Skip to main content
×
Home
    • Aa
    • Aa
  • Get access
    Check if you have access via personal or institutional login
  • Cited by 13
  • Cited by
    This article has been cited by the following publications. This list is generated based on data provided by CrossRef.

    Negi, Chandra S. Joshi, Paras and Bohra, Sachin 2015. Rapid Vulnerability Assessment ofYartsa Gunbu(Ophiocordyceps sinensis[Berk.] G.H. Sung et al) in Pithoragarh District, Uttarakhand State, India. Mountain Research and Development, Vol. 35, Issue. 4, p. 382.


    Steele, Melita Z. Shackleton, Charlie M. Uma Shaanker, R. Ganeshaiah, K.N. and Radloff, Sarah 2015. The influence of livelihood dependency, local ecological knowledge and market proximity on the ecological impacts of harvesting non-timber forest products. Forest Policy and Economics, Vol. 50, p. 285.


    Olushola Arowolo, Aisha Agbonlahor, Mure Okuneye, Peter and Soaga, Jubril 2014. Assessing the distributional impact of community forest income. International Journal of Social Economics, Vol. 41, Issue. 11, p. 1101.


    Avocèvou-Ayisso, Carolle Sinsin, Brice Adégbidi, Anselme Dossou, Gatien and Van Damme, Patrick 2009. Sustainable use of non-timber forest products: Impact of fruit harvesting on Pentadesma butyracea regeneration and financial analysis of its products trade in Benin. Forest Ecology and Management, Vol. 257, Issue. 9, p. 1930.


    MAKHADO, RUDZANI A. VON MALTITZ, GRAHAM P. POTGIETER, MARTIN J. and WESSELS, DIRK C.J. 2009. CONTRIBUTION OF WOODLAND PRODUCTS TO RURAL LIVELIHOODS IN THE NORTHEAST OF LIMPOPO PROVINCE, SOUTH AFRICA. South African Geographical Journal, Vol. 91, Issue. 1, p. 46.


    Shackleton, Charlie M. Parkin, Fiona Chauke, Maphambe I. Downsborough, Linda Olsen, Ashleigh Brill, Gregg and Weideman, Craig 2009. Conservation, commercialisation and confusion: harvesting of Ischyrolepis in a coastal forest, South Africa. Environment, Development and Sustainability, Vol. 11, Issue. 2, p. 229.


    Shackleton, Charlie M. Shackleton, Sheona E. Buiten, Erik and Bird, Neil 2007. The importance of dry woodlands and forests in rural livelihoods and poverty alleviation in South Africa. Forest Policy and Economics, Vol. 9, Issue. 5, p. 558.


    Costello, Christopher and Ward, Michael 2006. Search, bioprospecting and biodiversity conservation. Journal of Environmental Economics and Management, Vol. 52, Issue. 3, p. 615.


    Pote, J. Shackleton, C. Cocks, M. and Lubke, R. 2006. Fuelwood harvesting and selection in Valley Thicket, South Africa. Journal of Arid Environments, Vol. 67, Issue. 2, p. 270.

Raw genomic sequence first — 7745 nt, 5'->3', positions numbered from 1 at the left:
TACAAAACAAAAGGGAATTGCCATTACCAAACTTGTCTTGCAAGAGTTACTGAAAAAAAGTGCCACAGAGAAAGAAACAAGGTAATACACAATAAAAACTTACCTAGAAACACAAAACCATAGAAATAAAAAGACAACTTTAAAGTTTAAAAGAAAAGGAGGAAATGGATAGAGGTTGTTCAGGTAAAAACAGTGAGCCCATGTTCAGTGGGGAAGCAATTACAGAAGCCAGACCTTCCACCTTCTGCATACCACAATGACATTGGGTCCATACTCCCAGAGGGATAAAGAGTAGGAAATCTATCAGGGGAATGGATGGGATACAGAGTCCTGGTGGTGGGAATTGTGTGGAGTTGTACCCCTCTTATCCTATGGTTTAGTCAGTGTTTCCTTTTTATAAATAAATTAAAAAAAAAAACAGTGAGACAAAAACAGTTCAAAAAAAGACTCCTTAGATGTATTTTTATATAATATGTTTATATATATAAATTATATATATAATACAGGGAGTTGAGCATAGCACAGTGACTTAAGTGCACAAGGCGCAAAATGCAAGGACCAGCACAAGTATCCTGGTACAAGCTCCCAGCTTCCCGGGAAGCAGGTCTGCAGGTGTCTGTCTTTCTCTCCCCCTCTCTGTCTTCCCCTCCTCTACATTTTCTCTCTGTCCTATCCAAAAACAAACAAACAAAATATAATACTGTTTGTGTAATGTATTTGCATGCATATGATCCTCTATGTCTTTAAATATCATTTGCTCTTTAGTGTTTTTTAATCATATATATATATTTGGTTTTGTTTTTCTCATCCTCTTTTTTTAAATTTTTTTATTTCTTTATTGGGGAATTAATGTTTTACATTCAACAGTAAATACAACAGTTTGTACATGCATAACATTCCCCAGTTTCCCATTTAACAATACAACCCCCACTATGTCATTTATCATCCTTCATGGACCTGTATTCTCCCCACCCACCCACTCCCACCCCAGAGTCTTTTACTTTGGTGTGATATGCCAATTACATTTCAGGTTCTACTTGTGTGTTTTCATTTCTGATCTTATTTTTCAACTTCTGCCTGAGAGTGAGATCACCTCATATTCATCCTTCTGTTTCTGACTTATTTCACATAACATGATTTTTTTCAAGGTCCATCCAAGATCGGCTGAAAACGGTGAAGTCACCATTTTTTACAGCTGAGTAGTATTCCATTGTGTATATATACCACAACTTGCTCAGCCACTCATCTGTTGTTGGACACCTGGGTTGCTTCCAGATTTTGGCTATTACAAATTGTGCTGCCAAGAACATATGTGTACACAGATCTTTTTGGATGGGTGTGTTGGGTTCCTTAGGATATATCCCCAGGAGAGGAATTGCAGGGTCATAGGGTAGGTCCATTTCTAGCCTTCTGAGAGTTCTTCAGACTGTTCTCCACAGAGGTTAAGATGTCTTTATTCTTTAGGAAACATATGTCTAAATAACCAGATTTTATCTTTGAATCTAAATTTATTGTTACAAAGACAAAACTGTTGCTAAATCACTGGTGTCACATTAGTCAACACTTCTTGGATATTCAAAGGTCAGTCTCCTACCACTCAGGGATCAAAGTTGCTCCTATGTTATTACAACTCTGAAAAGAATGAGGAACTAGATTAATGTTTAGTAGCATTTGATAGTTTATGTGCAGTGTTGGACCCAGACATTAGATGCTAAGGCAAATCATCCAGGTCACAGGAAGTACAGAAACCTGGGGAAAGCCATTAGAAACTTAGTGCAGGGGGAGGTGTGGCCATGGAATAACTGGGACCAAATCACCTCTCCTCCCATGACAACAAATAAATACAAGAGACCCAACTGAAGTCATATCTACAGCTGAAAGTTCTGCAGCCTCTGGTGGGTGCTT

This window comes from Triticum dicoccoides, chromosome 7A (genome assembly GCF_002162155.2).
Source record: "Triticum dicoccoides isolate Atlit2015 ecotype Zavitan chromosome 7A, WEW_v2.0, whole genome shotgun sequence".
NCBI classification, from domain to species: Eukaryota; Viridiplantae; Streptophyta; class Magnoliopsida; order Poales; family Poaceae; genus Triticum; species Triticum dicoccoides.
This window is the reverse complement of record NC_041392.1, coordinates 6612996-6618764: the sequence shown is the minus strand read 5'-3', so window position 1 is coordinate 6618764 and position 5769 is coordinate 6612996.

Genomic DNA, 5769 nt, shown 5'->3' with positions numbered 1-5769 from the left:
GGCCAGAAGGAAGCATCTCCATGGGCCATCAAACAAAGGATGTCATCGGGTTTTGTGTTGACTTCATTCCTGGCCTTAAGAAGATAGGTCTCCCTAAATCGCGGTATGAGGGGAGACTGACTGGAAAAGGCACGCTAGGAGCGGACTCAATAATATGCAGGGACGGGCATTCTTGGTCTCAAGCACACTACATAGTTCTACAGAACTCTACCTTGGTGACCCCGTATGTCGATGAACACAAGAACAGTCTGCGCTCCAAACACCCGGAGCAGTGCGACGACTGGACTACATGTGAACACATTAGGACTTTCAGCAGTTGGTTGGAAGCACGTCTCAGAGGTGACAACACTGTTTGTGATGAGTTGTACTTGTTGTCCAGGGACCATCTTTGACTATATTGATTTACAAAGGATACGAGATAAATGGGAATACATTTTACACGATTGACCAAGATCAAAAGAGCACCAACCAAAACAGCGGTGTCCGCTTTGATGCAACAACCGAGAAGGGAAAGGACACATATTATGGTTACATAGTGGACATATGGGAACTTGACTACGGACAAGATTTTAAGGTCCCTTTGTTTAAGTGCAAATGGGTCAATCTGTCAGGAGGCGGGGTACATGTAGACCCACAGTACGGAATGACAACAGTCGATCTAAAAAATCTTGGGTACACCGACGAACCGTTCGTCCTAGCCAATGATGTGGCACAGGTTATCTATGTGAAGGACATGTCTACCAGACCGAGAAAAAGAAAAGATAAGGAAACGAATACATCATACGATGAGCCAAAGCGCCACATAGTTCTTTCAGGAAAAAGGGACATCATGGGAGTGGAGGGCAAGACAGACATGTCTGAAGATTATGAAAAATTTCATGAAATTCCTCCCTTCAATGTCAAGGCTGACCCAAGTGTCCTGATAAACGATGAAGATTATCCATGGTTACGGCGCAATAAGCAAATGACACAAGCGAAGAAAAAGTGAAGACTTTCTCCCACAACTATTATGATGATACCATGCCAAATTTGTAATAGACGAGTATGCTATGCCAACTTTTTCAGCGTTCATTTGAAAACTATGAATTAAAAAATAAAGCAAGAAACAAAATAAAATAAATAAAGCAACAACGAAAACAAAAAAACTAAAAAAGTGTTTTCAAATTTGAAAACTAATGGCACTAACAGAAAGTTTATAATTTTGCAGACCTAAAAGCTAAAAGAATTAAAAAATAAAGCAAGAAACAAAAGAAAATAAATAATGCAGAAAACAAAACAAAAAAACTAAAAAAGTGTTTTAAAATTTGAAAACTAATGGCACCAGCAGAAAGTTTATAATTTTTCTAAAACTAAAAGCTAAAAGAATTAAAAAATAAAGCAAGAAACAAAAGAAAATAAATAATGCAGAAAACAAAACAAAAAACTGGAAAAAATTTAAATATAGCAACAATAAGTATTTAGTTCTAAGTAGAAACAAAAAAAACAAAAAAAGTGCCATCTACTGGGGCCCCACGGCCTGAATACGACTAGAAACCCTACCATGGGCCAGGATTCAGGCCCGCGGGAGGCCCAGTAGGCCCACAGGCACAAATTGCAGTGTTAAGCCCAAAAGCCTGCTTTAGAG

SOLA, PHOSISO EDWARDS-JONES, GARETH and GAMBIZA, JAMES 2006. IMPACTS OF LEAF HARVESTING AND SAP TAPPING ON THE IVORY PALM (HYPHAENE PETERSIANA) IN SOUTH EASTERN ZIMBABWE. Forests, Trees and Livelihoods, Vol. 16, Issue. 4, p. 381.


    Emanuel, P.L. Shackleton, C.M. and Baxter, J.S. 2005. Modelling the sustainable harvest of Sclerocarya birrea subsp. caffra fruits in the South African lowveld. Forest Ecology and Management, Vol. 214, Issue. 1-3, p. 91.


    Ticktin, T. 2004. The ecological implications of harvesting non-timber forest products. Journal of Applied Ecology, Vol. 41, Issue. 1, p. 11.


    Tabuti, J.R.S Lye, K.A and Dhillion, S.S 2003. Traditional herbal drugs of Bulamogi, Uganda: plants, use and administration. Journal of Ethnopharmacology, Vol. 88, Issue. 1, p. 19.


    ×

Re-examining local and market-orientated use of wild species for the conservation of biodiversity

  • Charlie M. Shackleton (a1)
  • DOI: http://dx.doi.org/10.1017/S0376892901000285
  • Published online: 01 May 2002
Abstract

The hypothesis of attaching and realising market values as one means of conserving biodiversity has gained ground over the last decade. This has been challenged recently after examination of a number of case studies, largely from tropical Amazonia, on high value logging, marketing of non-timber forest products, and bioprospecting. The conclusion was that market-orientated conservation has seldom generated the financial returns envisaged, and as such cannot be used as an incentive to prevent land transformation. This paper reviews the basis of the challenge to market-orientated conservation on a number of grounds, drawing on examples largely from southern Africa. It concludes that generalizations from tropical Amazonia regarding the failure of market-orientated conservation are probably premature, and that it should remain an option, amongst a number of options, for conservation of biodiversity. Additionally, the prerequisite criteria identified as necessary to create an enabling framework for the success of market-orientated conservation are insufficient. Case studies are presented where the prerequisites do not apply, yet current extraction for market purposes is sustainable. Other potential prerequisites are also considered. There is a need for multivariate analysis, based on a large sample size drawn from across a range of environments and resources, of which factors are important prerequisites for successful market-orientated conservation, and under which circumstances.

Copyright
Corresponding author
Correspondence: Dr Charlie M. Shackleton Tel: +27 46 603 8615 Fax: +27 46 622 5524 e-mail: c.shackleton@ru.ac.za
Recommend this journal

Email your librarian or administrator to recommend adding this journal to your organisation's collection.

Environmental Conservation
  • ISSN: 0376-8929
  • EISSN: 1469-4387
  • URL: /core/journals/environmental-conservation
Please enter your name
Please enter a valid email address
Who would you like to send this to? *
×

Keywords: